There are many types of aquarium filters on the market today. Each one has a designated design for one’s preference.
There are some basics that we need to learn about first such as the size of the aquarium versus the filter size and type along with the three types of filtration that occur in an aquarium.
The three types are mechanical, chemical, and biological filtration.
- Mechanical filtration is where water is forced through filter media which is designed to catch particles suspended in the water in your aquarium.
- Chemical filtration occurs when toxic chemicals pass through a resin or media. Some chemical filtration products target specific excessive nutrients or chemicals from the aquarium.
- Biological filtration is the breakdown of different bacteria. This is called the nitrogen cycle where waste products, food, and fungi are broken down and create ammonia. Ammonia is toxic to the aquarium’s inhabitants. If there is sufficient space for the beneficial bacteria to grow, your nitrogen cycle will work properly. A biological filter is designated by the amount of space made for the bacteria to grow on.
Now that you know the three types of filtration in an aquatic ecosystem, let’s take a look at the different types of aquarium filters.
Sponge/Air Driven Filter
The most basic setup filter that does not do much in the way of mechanical, chemical, or biological filtration is the Sponge/air filter. These are made mostly for breeding, fry (baby fish) in nursery tanks, hospital tanks, and aquariums with small fish or invertebrates.
A sponge filter is powered by an air pump where water is forced to pull through the sponge-like material. The sponge is capable of producing biological and mechanical filtration because beneficial bacteria live on the sponge.
You then use aquarium water to clean the sponge to be careful not to kill the beneficial bacteria.
These can vary in price from $5.00 to $40.00.
Hang On Back/Power Filters
The most common style filters for hobbyists are the hang on back style filter. The reason they are common is because they provide excellent mechanical, chemical and biological filtration.
They hang over the back (or side) of your aquarium and suck water up through their siphon tube.
Mechanical filtration comes from water passing through a filter pad or floss, next chemical filtration occurs from water flowing through carbon which removes toxins or chemicals from the water.
Lastly, biological filtration happens inside the filter cartridge. A large number of beneficial bacteria form within the filter cartridge and this is what causes the biological filtration and is limited to the amount of oxygen within the aquarium.
Most new systems have bio wheels or biological filter pads. Bio wheels are wheels that have a biological filter on them and water passes over them creating a great biological filter.
These can vary in price from $10.00 to $150.00.
Canister filters are among the popular styles of filters used by hobbyists. These are especially great for aquariums 40 gallons or larger.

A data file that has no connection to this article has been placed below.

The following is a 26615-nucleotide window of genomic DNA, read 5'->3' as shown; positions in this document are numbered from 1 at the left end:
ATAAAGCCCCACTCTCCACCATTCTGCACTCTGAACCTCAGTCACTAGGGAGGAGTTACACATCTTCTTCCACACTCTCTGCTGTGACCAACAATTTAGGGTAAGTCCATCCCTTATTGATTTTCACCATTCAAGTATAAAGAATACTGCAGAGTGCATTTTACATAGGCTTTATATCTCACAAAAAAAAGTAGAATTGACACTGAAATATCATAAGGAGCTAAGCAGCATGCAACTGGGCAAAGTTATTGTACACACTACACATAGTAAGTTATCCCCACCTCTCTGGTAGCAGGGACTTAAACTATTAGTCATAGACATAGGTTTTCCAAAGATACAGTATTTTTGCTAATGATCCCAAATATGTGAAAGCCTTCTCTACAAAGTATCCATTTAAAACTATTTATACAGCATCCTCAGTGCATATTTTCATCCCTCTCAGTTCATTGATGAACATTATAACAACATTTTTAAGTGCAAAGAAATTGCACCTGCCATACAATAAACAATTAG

Canister filters provide excellent mechanical, chemical, and biological filtration due to their size which is significantly larger than most hang-on-back filters.
These have a siphon tube and flexible pipework going to the filter and then a pipe back up and into the tank with a return “water bar” that spreads the water outflow through a long bar.
Canister filters are great for a cichlid tank, saltwater, or planted aquariums.
Canister filters are pressurized which makes mechanical filtration even better by forcing the water through fine material that can trap smaller particles.
Chemical filtration is done the same way and thus makes it a better chemical filter.
Biological filtration is based on oxygen present in the water going through it. Since there is no air-to-water contact, biological filtration is not as sufficient in these types of filters.
These filters can range in price from $90.00 to $500.00.
The filters are placed under the gravel and pull the water through the gravel/substrate and up tubes called uplift tubes.
There are two ways you can get water to come up these tubes. That is by an airstone and air pump or a power head that fits onto the top of the uplift tubes and pumps the water across the top of the aquarium.
Mechanical filtration occurs as water passes through the gravel but the downside is that biological filtration is limited by the water passing through the substrate.
Unfortunately, chemical filtration does not happen with an under gravel filter. Also, make sure you agitate your substrate and clean it or there will be detritus buildups and this will cause high levels of hydrogen sulfide.
These range in price from $8.00 to $60.00.
Internal filters are compact which makes them great for small and nano aquariums.
Most people use these in aquariums under 20 gallons as they use suction cups and stick to the side of the aquarium glass.
Most hobbyists place these at the bottom of their aquarium so dirt has no time to settle before getting sucked up into the filter.
Some internal filters also require an air pump and airline connected to it to produce the water movement up through the filter. The air bubbles then dissipate to the top of the surface making good mechanical, chemical, and biological filtration.
The price of this style filter ranges from $8.00 to $30.00.